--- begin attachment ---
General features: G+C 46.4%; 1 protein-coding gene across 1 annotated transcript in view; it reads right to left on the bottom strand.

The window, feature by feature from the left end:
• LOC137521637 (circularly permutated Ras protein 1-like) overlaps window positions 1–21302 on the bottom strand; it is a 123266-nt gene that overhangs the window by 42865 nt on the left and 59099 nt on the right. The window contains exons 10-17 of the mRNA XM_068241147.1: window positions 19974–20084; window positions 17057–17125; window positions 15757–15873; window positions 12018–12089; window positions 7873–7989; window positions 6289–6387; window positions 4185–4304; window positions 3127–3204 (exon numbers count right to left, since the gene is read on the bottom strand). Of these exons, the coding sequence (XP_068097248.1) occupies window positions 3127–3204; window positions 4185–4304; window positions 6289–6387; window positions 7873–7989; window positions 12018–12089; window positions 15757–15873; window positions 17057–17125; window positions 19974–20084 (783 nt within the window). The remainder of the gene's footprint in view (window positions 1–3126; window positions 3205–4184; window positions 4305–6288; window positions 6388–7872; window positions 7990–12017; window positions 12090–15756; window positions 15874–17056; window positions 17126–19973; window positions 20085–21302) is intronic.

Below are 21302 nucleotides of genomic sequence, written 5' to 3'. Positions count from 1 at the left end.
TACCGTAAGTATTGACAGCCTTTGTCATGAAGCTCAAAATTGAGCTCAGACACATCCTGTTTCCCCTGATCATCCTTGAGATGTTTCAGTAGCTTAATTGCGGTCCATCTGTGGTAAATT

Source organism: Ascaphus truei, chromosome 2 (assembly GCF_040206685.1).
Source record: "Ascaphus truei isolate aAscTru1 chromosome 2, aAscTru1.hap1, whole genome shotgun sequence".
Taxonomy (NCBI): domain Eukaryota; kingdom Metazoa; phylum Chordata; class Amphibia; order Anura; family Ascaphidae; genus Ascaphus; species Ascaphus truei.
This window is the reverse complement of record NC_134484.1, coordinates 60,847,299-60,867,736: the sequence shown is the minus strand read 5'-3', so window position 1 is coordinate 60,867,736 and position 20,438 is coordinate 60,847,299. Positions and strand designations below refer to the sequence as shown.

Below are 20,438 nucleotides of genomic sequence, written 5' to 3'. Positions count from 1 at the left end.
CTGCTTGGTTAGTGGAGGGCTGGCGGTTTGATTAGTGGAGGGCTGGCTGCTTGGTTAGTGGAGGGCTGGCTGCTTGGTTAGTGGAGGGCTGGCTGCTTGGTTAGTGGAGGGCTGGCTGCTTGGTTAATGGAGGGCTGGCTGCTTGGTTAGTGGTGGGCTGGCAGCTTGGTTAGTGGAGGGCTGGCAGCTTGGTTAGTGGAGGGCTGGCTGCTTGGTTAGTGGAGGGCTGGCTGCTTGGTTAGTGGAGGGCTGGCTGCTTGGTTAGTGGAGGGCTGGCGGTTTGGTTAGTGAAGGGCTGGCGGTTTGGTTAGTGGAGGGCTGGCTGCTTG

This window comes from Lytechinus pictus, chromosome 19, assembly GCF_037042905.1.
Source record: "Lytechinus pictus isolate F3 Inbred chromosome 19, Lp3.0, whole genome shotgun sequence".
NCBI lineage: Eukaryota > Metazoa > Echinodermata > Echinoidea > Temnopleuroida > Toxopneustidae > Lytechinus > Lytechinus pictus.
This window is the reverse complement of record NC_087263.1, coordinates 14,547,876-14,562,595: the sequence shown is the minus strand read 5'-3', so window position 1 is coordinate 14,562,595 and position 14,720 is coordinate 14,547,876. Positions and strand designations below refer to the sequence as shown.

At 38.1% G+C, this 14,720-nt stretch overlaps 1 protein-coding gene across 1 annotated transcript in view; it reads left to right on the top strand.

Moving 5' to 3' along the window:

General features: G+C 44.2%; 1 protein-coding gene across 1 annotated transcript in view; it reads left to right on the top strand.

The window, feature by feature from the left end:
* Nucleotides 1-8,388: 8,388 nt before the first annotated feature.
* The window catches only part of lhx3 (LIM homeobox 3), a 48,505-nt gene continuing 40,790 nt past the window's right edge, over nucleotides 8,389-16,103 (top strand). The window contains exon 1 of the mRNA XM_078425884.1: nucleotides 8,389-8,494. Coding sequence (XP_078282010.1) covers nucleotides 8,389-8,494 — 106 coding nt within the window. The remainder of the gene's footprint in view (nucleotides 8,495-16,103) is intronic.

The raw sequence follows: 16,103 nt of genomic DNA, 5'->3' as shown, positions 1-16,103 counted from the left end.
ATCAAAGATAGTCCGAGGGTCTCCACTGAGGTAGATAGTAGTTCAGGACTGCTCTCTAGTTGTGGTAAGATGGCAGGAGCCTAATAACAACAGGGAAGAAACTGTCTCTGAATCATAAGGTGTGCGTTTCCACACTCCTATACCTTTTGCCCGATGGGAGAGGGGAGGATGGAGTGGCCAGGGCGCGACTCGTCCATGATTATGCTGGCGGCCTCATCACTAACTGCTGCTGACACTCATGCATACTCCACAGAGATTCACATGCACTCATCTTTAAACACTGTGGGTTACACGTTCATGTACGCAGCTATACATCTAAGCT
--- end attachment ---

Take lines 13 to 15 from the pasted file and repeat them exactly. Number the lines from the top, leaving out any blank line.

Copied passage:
Source record: "Lytechinus pictus isolate F3 Inbred chromosome 19, Lp3.0, whole genome shotgun sequence".
NCBI lineage: Eukaryota > Metazoa > Echinodermata > Echinoidea > Temnopleuroida > Toxopneustidae > Lytechinus > Lytechinus pictus.
This window is the reverse complement of record NC_087263.1, coordinates 14,547,876-14,562,595: the sequence shown is the minus strand read 5'-3', so window position 1 is coordinate 14,562,595 and position 14,720 is coordinate 14,547,876. Positions and strand designations below refer to the sequence as shown.